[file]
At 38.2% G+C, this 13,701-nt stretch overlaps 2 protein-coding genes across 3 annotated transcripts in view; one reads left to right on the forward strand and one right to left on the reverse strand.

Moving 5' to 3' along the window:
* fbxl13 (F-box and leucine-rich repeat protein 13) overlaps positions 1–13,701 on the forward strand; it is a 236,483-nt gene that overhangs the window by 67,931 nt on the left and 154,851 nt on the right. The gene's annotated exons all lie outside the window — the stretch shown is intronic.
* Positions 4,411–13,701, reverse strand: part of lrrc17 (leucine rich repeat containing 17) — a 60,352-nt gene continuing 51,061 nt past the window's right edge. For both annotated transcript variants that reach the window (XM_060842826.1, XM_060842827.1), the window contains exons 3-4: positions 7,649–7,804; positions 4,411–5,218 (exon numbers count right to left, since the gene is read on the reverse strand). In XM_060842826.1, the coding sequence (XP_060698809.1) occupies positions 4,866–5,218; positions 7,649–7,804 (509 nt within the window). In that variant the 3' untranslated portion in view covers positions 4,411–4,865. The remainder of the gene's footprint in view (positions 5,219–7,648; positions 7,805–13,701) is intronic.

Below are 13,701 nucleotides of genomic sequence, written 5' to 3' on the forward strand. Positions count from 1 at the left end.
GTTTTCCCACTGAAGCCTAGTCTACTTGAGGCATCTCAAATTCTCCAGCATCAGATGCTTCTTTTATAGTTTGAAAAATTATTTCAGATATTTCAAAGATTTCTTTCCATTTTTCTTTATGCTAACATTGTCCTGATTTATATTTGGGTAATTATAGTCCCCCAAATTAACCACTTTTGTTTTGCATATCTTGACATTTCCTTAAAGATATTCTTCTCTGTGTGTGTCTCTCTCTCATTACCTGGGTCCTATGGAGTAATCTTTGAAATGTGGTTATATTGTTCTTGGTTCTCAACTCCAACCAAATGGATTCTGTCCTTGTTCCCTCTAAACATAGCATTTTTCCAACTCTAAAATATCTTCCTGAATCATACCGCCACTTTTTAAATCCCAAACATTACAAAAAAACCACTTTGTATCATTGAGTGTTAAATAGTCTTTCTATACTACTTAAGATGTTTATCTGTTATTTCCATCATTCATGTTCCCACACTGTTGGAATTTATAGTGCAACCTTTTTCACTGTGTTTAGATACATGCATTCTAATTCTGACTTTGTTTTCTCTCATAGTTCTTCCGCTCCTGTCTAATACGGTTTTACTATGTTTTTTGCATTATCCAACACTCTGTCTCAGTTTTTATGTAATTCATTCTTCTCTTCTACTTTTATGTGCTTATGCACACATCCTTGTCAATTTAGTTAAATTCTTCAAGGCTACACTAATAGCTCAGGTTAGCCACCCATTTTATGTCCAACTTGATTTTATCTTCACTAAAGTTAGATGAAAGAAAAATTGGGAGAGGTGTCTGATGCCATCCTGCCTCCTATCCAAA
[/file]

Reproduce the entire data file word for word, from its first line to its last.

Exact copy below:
At 38.2% G+C, this 13,701-nt stretch overlaps 2 protein-coding genes across 3 annotated transcripts in view; one reads left to right on the forward strand and one right to left on the reverse strand.

Moving 5' to 3' along the window:
* fbxl13 (F-box and leucine-rich repeat protein 13) overlaps positions 1–13,701 on the forward strand; it is a 236,483-nt gene that overhangs the window by 67,931 nt on the left and 154,851 nt on the right. The gene's annotated exons all lie outside the window — the stretch shown is intronic.
* Positions 4,411–13,701, reverse strand: part of lrrc17 (leucine rich repeat containing 17) — a 60,352-nt gene continuing 51,061 nt past the window's right edge. For both annotated transcript variants that reach the window (XM_060842826.1, XM_060842827.1), the window contains exons 3-4: positions 7,649–7,804; positions 4,411–5,218 (exon numbers count right to left, since the gene is read on the reverse strand). In XM_060842826.1, the coding sequence (XP_060698809.1) occupies positions 4,866–5,218; positions 7,649–7,804 (509 nt within the window). In that variant the 3' untranslated portion in view covers positions 4,411–4,865. The remainder of the gene's footprint in view (positions 5,219–7,648; positions 7,805–13,701) is intronic.

Below are 13,701 nucleotides of genomic sequence, written 5' to 3' on the forward strand. Positions count from 1 at the left end.
GTTTTCCCACTGAAGCCTAGTCTACTTGAGGCATCTCAAATTCTCCAGCATCAGATGCTTCTTTTATAGTTTGAAAAATTATTTCAGATATTTCAAAGATTTCTTTCCATTTTTCTTTATGCTAACATTGTCCTGATTTATATTTGGGTAATTATAGTCCCCCAAATTAACCACTTTTGTTTTGCATATCTTGACATTTCCTTAAAGATATTCTTCTCTGTGTGTGTCTCTCTCTCATTACCTGGGTCCTATGGAGTAATCTTTGAAATGTGGTTATATTGTTCTTGGTTCTCAACTCCAACCAAATGGATTCTGTCCTTGTTCCCTCTAAACATAGCATTTTTCCAACTCTAAAATATCTTCCTGAATCATACCGCCACTTTTTAAATCCCAAACATTACAAAAAAACCACTTTGTATCATTGAGTGTTAAATAGTCTTTCTATACTACTTAAGATGTTTATCTGTTATTTCCATCATTCATGTTCCCACACTGTTGGAATTTATAGTGCAACCTTTTTCACTGTGTTTAGATACATGCATTCTAATTCTGACTTTGTTTTCTCTCATAGTTCTTCCGCTCCTGTCTAATACGGTTTTACTATGTTTTTTGCATTATCCAACACTCTGTCTCAGTTTTTATGTAATTCATTCTTCTCTTCTACTTTTATGTGCTTATGCACACATCCTTGTCAATTTAGTTAAATTCTTCAAGGCTACACTAATAGCTCAGGTTAGCCACCCATTTTATGTCCAACTTGATTTTATCTTCACTAAAGTTAGATGAAAGAAAAATTGGGAGAGGTGTCTGATGCCATCCTGCCTCCTATCCAAA